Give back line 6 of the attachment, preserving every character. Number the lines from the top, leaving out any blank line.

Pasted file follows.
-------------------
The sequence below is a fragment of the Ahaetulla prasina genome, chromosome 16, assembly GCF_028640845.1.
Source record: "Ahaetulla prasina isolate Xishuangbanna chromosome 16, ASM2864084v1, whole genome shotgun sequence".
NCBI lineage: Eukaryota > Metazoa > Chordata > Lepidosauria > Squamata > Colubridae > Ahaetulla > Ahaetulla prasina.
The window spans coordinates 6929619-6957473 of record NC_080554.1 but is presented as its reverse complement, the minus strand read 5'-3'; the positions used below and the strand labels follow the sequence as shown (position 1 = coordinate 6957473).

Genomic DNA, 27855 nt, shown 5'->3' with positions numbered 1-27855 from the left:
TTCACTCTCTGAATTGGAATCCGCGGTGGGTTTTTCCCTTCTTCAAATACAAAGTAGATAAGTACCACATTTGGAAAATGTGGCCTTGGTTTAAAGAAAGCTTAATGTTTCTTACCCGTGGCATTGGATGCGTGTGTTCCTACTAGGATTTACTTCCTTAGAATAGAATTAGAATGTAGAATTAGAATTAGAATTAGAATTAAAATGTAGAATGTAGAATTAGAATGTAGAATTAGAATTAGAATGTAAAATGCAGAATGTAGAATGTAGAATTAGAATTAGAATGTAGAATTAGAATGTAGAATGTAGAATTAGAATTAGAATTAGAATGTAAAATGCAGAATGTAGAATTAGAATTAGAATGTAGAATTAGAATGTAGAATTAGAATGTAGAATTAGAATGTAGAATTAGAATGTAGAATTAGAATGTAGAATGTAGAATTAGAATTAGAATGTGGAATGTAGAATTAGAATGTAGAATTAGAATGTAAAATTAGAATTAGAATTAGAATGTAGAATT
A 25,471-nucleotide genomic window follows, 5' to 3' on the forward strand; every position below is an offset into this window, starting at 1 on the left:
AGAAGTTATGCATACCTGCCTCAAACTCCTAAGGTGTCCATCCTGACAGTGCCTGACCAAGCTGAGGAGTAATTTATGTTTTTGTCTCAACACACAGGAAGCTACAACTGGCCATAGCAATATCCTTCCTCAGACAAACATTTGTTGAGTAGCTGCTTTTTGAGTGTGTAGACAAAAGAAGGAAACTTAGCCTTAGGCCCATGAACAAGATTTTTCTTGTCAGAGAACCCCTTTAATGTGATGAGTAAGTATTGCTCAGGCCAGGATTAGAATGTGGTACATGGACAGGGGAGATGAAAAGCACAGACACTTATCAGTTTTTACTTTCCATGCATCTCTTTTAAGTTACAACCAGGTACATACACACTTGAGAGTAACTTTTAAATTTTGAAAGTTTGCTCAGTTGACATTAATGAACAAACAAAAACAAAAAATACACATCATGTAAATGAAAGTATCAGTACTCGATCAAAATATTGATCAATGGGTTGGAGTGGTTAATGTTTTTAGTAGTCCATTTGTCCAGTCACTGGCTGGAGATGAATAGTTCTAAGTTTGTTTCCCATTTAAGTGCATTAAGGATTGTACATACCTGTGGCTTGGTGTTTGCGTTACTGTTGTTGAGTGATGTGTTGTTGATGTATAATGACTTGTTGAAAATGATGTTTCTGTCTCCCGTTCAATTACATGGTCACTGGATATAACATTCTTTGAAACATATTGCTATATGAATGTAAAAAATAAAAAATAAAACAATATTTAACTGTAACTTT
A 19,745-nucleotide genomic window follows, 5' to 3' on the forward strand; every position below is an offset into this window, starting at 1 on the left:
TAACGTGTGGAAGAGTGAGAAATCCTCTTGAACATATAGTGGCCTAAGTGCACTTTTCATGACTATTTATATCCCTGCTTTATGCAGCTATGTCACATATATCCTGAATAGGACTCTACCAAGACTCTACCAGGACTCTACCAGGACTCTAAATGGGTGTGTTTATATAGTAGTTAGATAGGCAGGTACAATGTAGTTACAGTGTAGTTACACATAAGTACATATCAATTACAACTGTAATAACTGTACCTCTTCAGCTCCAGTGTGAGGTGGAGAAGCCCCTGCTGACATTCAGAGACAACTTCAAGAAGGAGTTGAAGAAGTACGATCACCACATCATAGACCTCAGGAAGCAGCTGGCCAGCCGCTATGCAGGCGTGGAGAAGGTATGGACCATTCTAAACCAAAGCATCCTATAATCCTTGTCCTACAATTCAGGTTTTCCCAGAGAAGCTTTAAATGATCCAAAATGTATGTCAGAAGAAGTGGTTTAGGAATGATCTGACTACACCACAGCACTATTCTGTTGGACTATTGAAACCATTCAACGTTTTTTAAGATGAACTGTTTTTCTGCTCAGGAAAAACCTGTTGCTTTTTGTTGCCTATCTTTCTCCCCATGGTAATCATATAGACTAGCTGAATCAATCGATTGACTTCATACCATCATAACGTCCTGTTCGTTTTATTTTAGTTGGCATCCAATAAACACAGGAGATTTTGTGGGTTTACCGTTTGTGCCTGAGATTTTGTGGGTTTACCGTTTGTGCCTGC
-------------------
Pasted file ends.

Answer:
TTCACTCTCTGAATTGGAATCCGCGGTGGGTTTTTCCCTTCTTCAAATACAAAGTAGATAAGTACCACATTTGGAAAATGTGGCCTTGGTTTAAAGAAAGCTTAATGTTTCTTACCCGTGGCATTGGATGCGTGTGTTCCTACTAGGATTTACTTCCTTAGAATAGAATTAGAATGTAGAATTAGAATTAGAATTAGAATTAAAATGTAGAATGTAGAATTAGAATGTAGAATTAGAATTAGAATGTAAAATGCAGAATGTAGAATGTAGAATTAGAATTAGAATGTAGAATTAGAATGTAGAATGTAGAATTAGAATTAGAATTAGAATGTAAAATGCAGAATGTAGAATTAGAATTAGAATGTAGAATTAGAATGTAGAATTAGAATGTAGAATTAGAATGTAGAATTAGAATGTAGAATTAGAATGTAGAATGTAGAATTAGAATTAGAATGTGGAATGTAGAATTAGAATGTAGAATTAGAATGTAAAATTAGAATTAGAATTAGAATGTAGAATT